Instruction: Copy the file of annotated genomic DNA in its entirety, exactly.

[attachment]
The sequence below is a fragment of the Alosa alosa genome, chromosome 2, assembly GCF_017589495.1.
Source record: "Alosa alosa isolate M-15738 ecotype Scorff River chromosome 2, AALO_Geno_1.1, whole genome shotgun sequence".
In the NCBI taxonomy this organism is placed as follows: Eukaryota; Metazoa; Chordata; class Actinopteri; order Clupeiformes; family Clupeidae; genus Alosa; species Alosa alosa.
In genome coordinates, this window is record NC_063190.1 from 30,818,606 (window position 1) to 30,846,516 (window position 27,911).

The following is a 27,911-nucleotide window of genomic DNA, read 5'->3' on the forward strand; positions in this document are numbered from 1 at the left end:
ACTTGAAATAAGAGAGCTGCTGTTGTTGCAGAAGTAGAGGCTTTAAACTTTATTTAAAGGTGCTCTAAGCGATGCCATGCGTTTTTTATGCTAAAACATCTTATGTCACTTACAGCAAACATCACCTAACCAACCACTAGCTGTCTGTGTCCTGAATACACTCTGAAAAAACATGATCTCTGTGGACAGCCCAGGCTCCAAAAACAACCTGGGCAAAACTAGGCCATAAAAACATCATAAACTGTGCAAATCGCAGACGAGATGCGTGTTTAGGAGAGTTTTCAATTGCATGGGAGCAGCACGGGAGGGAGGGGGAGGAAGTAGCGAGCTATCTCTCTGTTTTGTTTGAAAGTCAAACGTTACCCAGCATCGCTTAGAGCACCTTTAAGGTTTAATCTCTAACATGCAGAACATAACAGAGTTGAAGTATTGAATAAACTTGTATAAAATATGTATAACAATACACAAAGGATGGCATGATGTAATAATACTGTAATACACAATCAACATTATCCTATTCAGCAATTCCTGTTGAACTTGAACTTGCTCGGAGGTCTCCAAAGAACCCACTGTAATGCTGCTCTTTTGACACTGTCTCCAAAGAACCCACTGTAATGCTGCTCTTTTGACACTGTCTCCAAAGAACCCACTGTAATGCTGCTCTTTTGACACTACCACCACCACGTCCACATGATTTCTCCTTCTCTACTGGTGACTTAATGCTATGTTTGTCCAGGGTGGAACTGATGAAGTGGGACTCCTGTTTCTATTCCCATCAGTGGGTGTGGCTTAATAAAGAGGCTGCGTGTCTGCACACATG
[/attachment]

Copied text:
The sequence below is a fragment of the Alosa alosa genome, chromosome 2, assembly GCF_017589495.1.
Source record: "Alosa alosa isolate M-15738 ecotype Scorff River chromosome 2, AALO_Geno_1.1, whole genome shotgun sequence".
In the NCBI taxonomy this organism is placed as follows: Eukaryota; Metazoa; Chordata; class Actinopteri; order Clupeiformes; family Clupeidae; genus Alosa; species Alosa alosa.
In genome coordinates, this window is record NC_063190.1 from 30,818,606 (window position 1) to 30,846,516 (window position 27,911).

The following is a 27,911-nucleotide window of genomic DNA, read 5'->3' on the forward strand; positions in this document are numbered from 1 at the left end:
ACTTGAAATAAGAGAGCTGCTGTTGTTGCAGAAGTAGAGGCTTTAAACTTTATTTAAAGGTGCTCTAAGCGATGCCATGCGTTTTTTATGCTAAAACATCTTATGTCACTTACAGCAAACATCACCTAACCAACCACTAGCTGTCTGTGTCCTGAATACACTCTGAAAAAACATGATCTCTGTGGACAGCCCAGGCTCCAAAAACAACCTGGGCAAAACTAGGCCATAAAAACATCATAAACTGTGCAAATCGCAGACGAGATGCGTGTTTAGGAGAGTTTTCAATTGCATGGGAGCAGCACGGGAGGGAGGGGGAGGAAGTAGCGAGCTATCTCTCTGTTTTGTTTGAAAGTCAAACGTTACCCAGCATCGCTTAGAGCACCTTTAAGGTTTAATCTCTAACATGCAGAACATAACAGAGTTGAAGTATTGAATAAACTTGTATAAAATATGTATAACAATACACAAAGGATGGCATGATGTAATAATACTGTAATACACAATCAACATTATCCTATTCAGCAATTCCTGTTGAACTTGAACTTGCTCGGAGGTCTCCAAAGAACCCACTGTAATGCTGCTCTTTTGACACTGTCTCCAAAGAACCCACTGTAATGCTGCTCTTTTGACACTGTCTCCAAAGAACCCACTGTAATGCTGCTCTTTTGACACTACCACCACCACGTCCACATGATTTCTCCTTCTCTACTGGTGACTTAATGCTATGTTTGTCCAGGGTGGAACTGATGAAGTGGGACTCCTGTTTCTATTCCCATCAGTGGGTGTGGCTTAATAAAGAGGCTGCGTGTCTGCACACATG